Encrypting data on the whole will not prevent your computer from ransomware infections, nor will it prevent a virus from encrypting the already encrypted data should the device become infected. Be that as it may, some apps use a form of containerization to sandbox data that is encrypted, rendering it completely unreadable by any process outside the container application’s API.

This is extremely useful for data at rest since it prevents outside access unless it’s through the designated application. But it does nothing for data in motion or data that is being transferred over the network. In cases where transmission is required, the de facto standard is virtual private networking (VPN), since it creates an encrypted tunnel by which to send/receive data to/from, ensuring data is protected at all times.

6: Secured network infrastructure configurations

Unfortunately, the network is often set up and configured during the installation period of new hardware and then it’s left to operate unchecked until something fails. Networking equipment, including routers, switches, and wireless access points, require updated firmware and proper configuration, along with proactive monitoring to address trouble points before they become full-blown issues.

As part of the configuration process, an optimized network will be set up for Virtual LANs (VLANs) or segment traffic and should be managed to ensure that data gets where it needs to go in the most efficient manner possible. Another security benefit of VLANs is the ability to logically quarantine malicious traffic or infected hosts so that they can’t spread the infection to other devices or parts of the network. This enables administrators to deal with compromised hosts without risk of spreading the infection or to simply shut down the specific VLAN altogether to effectively cut off the device(s) from the internet until remediation has occurred.

SEE: System monitoring policy (Tech Pro Research)

7: Network, security, acceptable use, and data recovery policies

Policies are often used by larger organizations to enforce compliance with rules and regulations by their employees. However, besides being a document that dictates the rules of the workplace, policies can also serve as guidelines for end users to follow before an attack takes place and as a survival guide during and after an attack occurs.

While policies do not inherently stop malware at a technical level, if written properly they can address known issues or concerns with respect to data security and arm employees with useful information that could prevent an infection from spreading. Policies may also direct them to provide feedback to IT support to remedy a reported issue before it becomes a larger problem.

Policies should always be considered “drafts” in a sense. Technology is dynamic and ever changing, so the policies that are in effect must change too. Also, be mindful of any restrictions or regulations that may apply to your field. Depending on the industry, writing policies can get tricky and should be addressed with management (and perhaps legal) teams for accuracy and compliance.

8: Change management documentation

As with instituting policies, there is no direct correlation between documenting change management process (or recording all changes to clients/servers, including patch deployment, software upgrades and baseline analyses) and preventing ransomware outright.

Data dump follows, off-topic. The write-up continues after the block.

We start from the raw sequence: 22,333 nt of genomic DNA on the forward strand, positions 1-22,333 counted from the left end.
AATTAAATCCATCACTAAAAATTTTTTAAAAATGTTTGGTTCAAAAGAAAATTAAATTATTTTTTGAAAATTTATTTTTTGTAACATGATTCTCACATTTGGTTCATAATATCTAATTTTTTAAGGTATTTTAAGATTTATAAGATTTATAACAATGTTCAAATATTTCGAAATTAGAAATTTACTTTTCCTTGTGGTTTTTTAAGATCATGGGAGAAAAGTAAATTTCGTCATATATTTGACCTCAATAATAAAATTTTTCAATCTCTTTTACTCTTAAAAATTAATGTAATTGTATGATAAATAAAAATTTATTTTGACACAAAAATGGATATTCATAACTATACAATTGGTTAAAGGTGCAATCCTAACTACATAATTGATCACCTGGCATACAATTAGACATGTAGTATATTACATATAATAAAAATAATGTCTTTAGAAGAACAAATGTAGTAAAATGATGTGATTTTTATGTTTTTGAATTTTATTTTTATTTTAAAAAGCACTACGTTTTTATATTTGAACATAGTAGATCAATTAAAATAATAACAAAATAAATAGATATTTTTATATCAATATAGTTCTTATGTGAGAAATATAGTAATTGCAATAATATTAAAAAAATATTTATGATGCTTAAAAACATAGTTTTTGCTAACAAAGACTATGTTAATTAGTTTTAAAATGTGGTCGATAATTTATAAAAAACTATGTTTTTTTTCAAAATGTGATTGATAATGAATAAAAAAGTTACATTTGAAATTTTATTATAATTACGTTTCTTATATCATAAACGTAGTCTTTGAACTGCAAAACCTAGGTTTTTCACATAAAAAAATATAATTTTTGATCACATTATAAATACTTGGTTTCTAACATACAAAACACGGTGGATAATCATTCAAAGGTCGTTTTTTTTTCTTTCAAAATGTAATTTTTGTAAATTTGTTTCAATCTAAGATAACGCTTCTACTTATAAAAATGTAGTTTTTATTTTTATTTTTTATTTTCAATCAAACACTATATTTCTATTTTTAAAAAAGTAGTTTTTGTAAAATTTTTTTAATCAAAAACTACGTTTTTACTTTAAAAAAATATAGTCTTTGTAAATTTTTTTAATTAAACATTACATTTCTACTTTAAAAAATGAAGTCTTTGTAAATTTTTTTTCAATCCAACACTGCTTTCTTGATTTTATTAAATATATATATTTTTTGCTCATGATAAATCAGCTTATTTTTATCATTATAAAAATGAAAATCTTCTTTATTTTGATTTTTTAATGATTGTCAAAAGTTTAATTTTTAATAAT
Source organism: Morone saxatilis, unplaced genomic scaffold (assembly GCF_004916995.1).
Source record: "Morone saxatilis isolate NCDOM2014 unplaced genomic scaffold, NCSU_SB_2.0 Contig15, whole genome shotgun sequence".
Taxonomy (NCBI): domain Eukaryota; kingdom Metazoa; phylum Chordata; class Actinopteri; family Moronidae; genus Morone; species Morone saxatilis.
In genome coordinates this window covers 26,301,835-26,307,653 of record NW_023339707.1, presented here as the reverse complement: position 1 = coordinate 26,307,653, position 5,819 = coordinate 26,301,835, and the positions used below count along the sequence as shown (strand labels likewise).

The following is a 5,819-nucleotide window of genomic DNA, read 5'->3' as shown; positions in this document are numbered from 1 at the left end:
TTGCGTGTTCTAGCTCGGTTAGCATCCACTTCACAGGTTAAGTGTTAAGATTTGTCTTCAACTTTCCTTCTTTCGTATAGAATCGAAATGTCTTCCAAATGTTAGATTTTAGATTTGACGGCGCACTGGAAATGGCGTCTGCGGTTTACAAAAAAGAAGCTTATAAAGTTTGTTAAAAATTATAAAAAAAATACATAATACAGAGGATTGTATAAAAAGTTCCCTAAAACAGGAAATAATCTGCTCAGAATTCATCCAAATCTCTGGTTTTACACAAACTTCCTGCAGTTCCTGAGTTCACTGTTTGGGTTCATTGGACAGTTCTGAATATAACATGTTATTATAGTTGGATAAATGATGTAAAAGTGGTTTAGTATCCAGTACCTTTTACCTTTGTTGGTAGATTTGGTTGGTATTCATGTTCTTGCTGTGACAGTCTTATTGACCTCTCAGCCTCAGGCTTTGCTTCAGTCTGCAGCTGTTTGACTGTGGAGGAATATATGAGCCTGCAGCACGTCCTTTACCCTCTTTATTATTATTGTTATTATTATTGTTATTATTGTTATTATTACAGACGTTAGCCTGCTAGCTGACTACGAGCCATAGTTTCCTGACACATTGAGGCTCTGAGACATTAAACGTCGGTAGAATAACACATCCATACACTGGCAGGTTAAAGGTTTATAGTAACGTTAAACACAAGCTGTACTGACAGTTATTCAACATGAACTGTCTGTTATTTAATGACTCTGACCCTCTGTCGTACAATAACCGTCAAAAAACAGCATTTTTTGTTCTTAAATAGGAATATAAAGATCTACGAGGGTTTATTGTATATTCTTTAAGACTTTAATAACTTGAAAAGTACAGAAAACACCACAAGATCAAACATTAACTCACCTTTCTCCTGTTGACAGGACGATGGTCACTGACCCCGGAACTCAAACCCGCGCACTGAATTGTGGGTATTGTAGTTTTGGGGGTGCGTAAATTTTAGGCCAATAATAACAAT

However, detailing changes made to systems configurations, along with the other measures previously listed, can have a profound effect on IT’s ability to respond to threats proactively or reactively. Furthermore, it allows for adequate testing and measurement of results that any changes made to systems has on services provided and uptime availability. Lastly, it offers a record of the changes made (alongside their results), which administrators, contractors, and other support personnel can review to determine the cause of some issues or possibly address their recurrence in the future.

For a comprehensive set of documentation to be useful, you need input from various support teams–including systems and network administrators, help desk staff, and management–to create a documentation process that is effective yet simple to follow and easy to manage.

9: End-user training

Never underestimate the value of proper training for all staff, not just IT. Protecting against malware is not solely IT’s job. It’s everyone’s responsibility since it affects everyone and can be essentially brought on by anyone at the organization.

Considered a preventative measure, training that focuses on identifying possible malware attacks, such as phishing, can be an effective tool in preventing malware campaigns against your organization from compromising sensitive data.

End-user training should center not just on identifying malware attack attempts, but should also target mitigation techniques that users can take to prevent or slow down infections should they suspect their computers have been compromised. Finally, no training is complete without informing users about the organization’s expectations with respect to their responsibilities on reporting issues the instant they spot something out of the norm.

SEE: Information security incident reporting policy (Tech Pro Research)

10: Risk management assessments

The aim of a risk assessment (RA) and risk management (RM) process is to identify internal and external threats (also called hazards) and the equipment and services that are affected by them, as well as to analyze their potential impact. The management portion of RA involves evaluating this data to prioritize the list of risks and identify the best plan of action in mitigating them.

RA and RM can help you pinpoint the trouble spots and implement an ongoing plan to prevent these issues from negatively affecting your organization. At the very least, RA/RM allows IT to focus its efforts on aligning the company’s resources with the devices that pose the greatest threat if compromised, such as mission-critical systems.

This process enables IT, management, and compliance/regulation entities to best determine the path forward in identifying equipment, mitigating hazards, determining the order in which to resolve threats, and evaluating the assessment itself so that procedures can be updated and corrective actions modified as risks change over time.